"It's a specialty of Guadalajara, where the owner of the restaurant comes from," he tells us. "He went down there recently to get some new recipes for the menu. We haven't started serving it yet, but as soon as the new kitchen expansion is completed, we will."

I ask him about the renovation. It started in May, he says, and is almost complete. The finished interior boasts a beautiful new bar, but the liquor license is still being processed, so there are no mixed drinks yet. Out the back windows, we see a gazebo and other outdoor structures that accessorize an unfinished landscape. The restaurant has been here for ten years and is still under the same ownership, the manager tells us.

We decide to start with a seafood cóctel and a couple of cervezas. Since Red isn't big on octopus and squid, we go for the Campechana cóctel, which contains boiled shrimp and raw oysters in the usual Mexican cocktail sauce of ketchup and citrus juice. The shrimp are all different sizes, and they're a little too squishy for my taste. The oysters are just fine. And although the sauce is too sweet, we doctor it with a little more lime juice and some Valentina hot sauce until it suits our tastes. While we're eating the shrimp, we notice a waiter carrying a whole fried red snapper, which looks awfully good. But there are so many great places for mariscos around Houston (Tampico Seafood and Restaurant on Airline Drive, for one) that I decide to stick with the meat dishes of Guadalajara.

Since the carne en su jugo isn't available, the manager recommends the pork in chile sauce. I order the costillitas de puerco en salsa, pork ribs simmered in a cascabel and tomatillo sauce. The meat is fabulous, slow-simmered until it falls apart, and well soaked in the excellent chile sauce. The only problem is that the ribs have been cut into one-inch pieces, and every bite seems to contain a bit of bone or cartilage. I wrap the meat, along with lots of refried beans and chile sauce, into the freshly made white corn tortillas, and it makes a spectacular taco -- except that I have to fish the inedible bits out of my mouth. Next time, I'll go with the pork tips in chile sauce or the carne adobada and avoid the bones. (Although no one ever said pork ribs were supposed to be easy.)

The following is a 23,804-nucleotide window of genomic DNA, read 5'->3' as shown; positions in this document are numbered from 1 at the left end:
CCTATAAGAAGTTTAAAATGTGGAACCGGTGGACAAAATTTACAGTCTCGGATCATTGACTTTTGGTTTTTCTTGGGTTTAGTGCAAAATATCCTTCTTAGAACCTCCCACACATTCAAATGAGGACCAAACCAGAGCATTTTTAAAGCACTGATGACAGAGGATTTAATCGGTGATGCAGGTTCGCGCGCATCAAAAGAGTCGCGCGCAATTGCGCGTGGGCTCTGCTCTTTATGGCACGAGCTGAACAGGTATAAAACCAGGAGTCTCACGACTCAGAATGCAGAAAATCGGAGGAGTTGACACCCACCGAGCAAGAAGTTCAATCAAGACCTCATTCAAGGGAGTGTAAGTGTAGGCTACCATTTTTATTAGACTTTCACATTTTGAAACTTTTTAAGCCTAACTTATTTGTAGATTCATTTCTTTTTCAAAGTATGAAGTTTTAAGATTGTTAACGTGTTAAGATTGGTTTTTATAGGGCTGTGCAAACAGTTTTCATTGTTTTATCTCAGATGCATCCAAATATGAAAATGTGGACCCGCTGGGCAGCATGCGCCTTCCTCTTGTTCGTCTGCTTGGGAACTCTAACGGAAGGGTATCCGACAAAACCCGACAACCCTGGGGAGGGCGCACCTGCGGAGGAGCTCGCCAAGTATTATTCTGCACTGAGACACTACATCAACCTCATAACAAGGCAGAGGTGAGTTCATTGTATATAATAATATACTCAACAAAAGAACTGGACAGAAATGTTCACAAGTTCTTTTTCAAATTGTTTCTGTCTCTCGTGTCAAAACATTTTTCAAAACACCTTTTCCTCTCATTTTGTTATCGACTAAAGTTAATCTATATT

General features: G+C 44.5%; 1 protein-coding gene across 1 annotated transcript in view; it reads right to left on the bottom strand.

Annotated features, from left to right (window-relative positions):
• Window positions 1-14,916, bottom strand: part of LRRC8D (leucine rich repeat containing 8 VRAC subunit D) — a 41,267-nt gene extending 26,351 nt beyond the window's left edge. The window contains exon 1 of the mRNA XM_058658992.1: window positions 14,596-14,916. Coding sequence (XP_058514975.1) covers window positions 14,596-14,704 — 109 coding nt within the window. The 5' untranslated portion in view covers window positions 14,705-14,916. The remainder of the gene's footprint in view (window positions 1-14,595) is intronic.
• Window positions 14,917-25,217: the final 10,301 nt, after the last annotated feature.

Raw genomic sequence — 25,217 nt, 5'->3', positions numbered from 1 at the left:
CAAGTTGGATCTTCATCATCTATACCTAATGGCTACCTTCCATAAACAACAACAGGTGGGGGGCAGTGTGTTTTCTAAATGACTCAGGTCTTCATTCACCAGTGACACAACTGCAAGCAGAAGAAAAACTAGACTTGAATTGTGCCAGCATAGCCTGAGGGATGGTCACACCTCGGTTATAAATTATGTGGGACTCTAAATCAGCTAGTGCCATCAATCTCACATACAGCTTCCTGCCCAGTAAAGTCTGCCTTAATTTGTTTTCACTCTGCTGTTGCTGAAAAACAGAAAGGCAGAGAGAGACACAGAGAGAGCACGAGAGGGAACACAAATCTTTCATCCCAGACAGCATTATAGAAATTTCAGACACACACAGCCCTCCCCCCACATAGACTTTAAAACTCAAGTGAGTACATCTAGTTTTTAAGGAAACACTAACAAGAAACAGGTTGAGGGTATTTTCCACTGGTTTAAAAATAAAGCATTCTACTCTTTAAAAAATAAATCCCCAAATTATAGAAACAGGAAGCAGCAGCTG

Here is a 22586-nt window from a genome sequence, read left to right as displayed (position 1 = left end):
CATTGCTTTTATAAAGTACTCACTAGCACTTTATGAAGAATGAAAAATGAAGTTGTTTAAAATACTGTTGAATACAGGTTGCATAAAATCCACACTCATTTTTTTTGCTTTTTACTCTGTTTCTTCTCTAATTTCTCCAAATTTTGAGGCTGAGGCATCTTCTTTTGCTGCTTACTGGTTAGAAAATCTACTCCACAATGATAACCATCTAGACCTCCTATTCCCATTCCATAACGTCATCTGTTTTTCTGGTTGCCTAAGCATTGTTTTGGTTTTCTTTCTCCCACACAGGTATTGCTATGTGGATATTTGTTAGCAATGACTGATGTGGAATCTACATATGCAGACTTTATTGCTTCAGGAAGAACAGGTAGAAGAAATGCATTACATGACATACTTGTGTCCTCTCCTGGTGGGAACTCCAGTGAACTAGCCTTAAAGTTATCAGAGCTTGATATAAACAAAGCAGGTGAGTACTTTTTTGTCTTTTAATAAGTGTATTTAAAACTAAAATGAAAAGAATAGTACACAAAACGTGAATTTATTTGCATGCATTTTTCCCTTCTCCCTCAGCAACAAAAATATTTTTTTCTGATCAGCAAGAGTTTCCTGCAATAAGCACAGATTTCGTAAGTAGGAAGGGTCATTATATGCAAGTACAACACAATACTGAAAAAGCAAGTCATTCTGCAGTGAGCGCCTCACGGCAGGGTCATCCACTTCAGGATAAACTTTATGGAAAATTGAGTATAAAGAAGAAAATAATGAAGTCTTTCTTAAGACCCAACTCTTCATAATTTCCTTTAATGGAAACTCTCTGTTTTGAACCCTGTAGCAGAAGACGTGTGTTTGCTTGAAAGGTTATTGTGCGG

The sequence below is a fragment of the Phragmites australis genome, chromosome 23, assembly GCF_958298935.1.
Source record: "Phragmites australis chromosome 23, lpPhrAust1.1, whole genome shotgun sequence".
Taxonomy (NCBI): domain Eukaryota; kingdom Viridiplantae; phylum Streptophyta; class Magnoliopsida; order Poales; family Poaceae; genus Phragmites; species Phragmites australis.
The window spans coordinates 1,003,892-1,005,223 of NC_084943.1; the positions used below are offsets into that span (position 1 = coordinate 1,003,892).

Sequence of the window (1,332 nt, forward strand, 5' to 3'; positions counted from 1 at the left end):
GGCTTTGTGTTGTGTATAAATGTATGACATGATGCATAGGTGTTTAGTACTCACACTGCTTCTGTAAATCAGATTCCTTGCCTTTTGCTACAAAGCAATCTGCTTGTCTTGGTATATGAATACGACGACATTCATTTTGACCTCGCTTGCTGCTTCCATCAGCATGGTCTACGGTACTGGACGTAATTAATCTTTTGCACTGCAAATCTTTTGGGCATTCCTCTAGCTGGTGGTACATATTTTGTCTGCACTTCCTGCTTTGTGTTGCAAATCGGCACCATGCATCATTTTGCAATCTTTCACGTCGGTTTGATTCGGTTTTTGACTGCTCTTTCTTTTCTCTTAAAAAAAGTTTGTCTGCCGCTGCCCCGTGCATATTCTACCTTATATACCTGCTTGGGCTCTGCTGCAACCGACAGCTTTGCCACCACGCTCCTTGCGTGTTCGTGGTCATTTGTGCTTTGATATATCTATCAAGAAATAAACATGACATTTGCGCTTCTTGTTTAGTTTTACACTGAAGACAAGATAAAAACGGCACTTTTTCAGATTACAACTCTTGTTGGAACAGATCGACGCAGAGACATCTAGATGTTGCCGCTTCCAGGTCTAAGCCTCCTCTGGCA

Red tries a Jalisco combination plate, which the manager described as one of the Tex-Mex offerings on the menu. Curiously, Tex-Mex seems to be the one thing Fonda Dona Maria doesn't do well. When the plate first arrives, the cheese enchilada is wrapped in a flour tortilla (an innocent mistake, perhaps, since Red asked for flour tortillas on the side). We send it back and get a proper Tex-Mex cheese enchilada in a corn tortilla. The taco and tostada are topped with your choice of chicken or fajita meat. The tortillas are fried on the premises, but the platter is nothing to write home to McAllen about.

The chips aren't very good either, and up until recently, the place had never even served margaritas. It's a little comical to fault a local Mexican restaurant for not doing Tex-Mex well. But this place simply does a better job on slow-simmered meat dishes, Mexican breakfasts and other typical south-of-the-border fare than it does with the stuff Houstonians are used to. Which means you have to approach the menu with a completely different strategy. Try the guisados, the pork dishes and the beef for dinner, and forget about the combo platters.

Until now, Fonda Dona Maria had served an overwhelmingly Hispanic clientele. With its renovations and menu changes, I suspect it will soon attract a wider audience. No doubt a different crowd will bring changes, for both the better and the worse. For the time being, though, this place doesn't speak English. It's very refreshing. Stop by soon, before we ruin the place.